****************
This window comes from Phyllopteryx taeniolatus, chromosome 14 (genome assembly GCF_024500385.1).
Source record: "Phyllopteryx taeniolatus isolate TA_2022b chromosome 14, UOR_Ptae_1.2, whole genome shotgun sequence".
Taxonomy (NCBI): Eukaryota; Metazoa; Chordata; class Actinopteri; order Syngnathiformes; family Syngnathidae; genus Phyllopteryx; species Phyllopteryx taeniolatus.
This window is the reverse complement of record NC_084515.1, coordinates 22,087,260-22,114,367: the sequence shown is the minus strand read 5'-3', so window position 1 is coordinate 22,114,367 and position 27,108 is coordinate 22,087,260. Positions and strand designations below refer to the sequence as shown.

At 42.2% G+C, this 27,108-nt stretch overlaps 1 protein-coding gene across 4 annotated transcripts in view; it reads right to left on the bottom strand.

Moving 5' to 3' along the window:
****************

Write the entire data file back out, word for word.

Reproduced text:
This window comes from Phyllopteryx taeniolatus, chromosome 14 (genome assembly GCF_024500385.1).
Source record: "Phyllopteryx taeniolatus isolate TA_2022b chromosome 14, UOR_Ptae_1.2, whole genome shotgun sequence".
Taxonomy (NCBI): Eukaryota; Metazoa; Chordata; class Actinopteri; order Syngnathiformes; family Syngnathidae; genus Phyllopteryx; species Phyllopteryx taeniolatus.
This window is the reverse complement of record NC_084515.1, coordinates 22,087,260-22,114,367: the sequence shown is the minus strand read 5'-3', so window position 1 is coordinate 22,114,367 and position 27,108 is coordinate 22,087,260. Positions and strand designations below refer to the sequence as shown.

At 42.2% G+C, this 27,108-nt stretch overlaps 1 protein-coding gene across 4 annotated transcripts in view; it reads right to left on the bottom strand.

Moving 5' to 3' along the window: